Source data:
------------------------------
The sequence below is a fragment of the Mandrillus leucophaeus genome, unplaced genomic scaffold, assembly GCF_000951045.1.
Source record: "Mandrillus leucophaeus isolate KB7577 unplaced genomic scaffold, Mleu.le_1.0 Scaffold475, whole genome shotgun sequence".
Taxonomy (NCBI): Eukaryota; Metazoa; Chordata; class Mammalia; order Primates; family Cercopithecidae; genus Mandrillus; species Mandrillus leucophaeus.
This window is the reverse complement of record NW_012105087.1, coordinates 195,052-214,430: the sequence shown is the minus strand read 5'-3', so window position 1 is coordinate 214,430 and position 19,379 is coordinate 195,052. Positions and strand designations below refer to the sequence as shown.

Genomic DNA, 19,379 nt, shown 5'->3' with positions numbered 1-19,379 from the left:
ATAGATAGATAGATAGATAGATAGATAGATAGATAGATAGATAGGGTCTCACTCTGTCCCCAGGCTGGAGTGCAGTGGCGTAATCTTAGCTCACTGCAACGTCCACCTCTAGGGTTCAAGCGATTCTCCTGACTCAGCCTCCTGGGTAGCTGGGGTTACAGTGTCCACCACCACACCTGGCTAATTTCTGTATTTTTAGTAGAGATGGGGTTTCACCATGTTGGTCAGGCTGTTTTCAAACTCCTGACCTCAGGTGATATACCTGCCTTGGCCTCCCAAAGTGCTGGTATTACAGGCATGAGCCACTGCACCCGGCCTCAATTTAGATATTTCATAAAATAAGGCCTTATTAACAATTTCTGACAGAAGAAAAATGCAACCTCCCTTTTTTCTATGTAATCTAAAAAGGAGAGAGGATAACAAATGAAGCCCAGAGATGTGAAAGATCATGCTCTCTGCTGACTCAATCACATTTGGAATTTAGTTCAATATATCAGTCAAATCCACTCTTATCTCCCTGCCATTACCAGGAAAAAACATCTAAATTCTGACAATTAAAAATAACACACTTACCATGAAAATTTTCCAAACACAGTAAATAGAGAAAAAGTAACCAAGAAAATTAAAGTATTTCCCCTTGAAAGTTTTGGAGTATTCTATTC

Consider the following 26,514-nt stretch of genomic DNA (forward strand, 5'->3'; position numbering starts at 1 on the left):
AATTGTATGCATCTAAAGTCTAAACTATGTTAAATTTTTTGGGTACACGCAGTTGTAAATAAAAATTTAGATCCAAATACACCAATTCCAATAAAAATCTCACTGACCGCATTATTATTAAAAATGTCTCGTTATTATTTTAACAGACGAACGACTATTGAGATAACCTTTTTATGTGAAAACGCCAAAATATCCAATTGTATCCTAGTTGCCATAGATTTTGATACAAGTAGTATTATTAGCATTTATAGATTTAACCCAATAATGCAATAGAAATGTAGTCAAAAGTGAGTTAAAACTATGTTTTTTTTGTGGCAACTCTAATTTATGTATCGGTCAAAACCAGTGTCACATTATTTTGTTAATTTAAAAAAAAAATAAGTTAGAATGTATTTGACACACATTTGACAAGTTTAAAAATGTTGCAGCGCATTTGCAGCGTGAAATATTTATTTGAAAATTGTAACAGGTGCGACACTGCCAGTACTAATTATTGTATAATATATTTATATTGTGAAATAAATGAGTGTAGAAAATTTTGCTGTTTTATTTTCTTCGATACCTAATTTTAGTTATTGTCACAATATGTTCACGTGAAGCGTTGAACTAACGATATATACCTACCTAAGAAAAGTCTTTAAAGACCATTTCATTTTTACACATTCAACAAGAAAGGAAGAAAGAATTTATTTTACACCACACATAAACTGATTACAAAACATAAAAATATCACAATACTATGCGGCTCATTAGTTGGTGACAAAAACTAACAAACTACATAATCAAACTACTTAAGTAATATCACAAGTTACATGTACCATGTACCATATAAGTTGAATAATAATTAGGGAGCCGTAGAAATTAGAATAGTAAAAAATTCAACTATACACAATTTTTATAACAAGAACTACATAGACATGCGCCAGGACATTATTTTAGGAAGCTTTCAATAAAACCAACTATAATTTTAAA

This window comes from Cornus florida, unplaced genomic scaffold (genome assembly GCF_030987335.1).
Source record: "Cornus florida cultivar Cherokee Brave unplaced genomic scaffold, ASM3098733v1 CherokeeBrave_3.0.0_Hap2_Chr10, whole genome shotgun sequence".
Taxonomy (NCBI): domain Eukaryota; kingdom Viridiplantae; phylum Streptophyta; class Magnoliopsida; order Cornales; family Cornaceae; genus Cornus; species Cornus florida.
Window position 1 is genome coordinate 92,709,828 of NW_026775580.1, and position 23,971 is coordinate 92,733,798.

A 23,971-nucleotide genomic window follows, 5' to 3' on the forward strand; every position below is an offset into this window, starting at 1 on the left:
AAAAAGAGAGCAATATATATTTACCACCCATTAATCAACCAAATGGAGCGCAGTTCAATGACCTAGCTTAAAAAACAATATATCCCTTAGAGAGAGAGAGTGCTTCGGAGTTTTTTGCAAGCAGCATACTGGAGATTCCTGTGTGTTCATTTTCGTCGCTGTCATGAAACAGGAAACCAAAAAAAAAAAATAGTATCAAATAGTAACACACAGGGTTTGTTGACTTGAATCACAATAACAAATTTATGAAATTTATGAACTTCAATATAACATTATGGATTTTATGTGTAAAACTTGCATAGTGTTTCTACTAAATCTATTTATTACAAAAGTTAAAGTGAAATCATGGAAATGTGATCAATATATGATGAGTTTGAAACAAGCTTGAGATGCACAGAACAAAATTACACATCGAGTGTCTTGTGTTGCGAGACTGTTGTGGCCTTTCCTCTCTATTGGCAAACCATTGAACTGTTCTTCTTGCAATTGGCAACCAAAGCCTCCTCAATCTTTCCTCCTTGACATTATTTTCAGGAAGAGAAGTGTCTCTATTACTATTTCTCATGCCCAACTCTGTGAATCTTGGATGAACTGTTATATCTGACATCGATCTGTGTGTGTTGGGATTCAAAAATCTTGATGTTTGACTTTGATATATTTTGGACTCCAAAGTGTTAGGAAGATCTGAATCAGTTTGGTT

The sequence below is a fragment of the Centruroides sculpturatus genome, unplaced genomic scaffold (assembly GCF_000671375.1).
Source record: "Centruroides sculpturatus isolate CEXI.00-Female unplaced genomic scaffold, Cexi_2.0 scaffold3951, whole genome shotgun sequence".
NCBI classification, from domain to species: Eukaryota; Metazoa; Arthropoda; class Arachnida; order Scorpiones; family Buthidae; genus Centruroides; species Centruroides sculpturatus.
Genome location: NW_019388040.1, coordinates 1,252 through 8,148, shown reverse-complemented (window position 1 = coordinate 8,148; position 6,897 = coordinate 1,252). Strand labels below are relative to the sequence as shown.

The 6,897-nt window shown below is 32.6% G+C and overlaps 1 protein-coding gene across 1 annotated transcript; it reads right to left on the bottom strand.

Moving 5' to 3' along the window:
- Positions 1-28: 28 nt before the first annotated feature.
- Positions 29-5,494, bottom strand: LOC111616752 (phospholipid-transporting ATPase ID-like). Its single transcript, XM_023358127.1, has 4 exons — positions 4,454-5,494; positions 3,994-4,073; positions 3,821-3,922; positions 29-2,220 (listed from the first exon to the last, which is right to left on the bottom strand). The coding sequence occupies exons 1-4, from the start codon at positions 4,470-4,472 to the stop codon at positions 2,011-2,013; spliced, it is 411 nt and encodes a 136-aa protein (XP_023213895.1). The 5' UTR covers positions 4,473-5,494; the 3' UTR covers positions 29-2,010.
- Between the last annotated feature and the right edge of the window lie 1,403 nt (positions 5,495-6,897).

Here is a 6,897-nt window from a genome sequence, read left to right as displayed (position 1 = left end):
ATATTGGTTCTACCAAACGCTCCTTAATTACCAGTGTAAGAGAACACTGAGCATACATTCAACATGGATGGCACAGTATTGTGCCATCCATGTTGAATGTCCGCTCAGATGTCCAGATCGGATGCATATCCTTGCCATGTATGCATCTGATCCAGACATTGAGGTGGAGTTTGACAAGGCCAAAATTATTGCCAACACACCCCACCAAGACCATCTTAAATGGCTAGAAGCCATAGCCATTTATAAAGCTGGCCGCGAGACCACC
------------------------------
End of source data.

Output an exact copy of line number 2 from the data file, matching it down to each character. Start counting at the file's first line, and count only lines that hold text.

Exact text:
Source record: "Mandrillus leucophaeus isolate KB7577 unplaced genomic scaffold, Mleu.le_1.0 Scaffold475, whole genome shotgun sequence".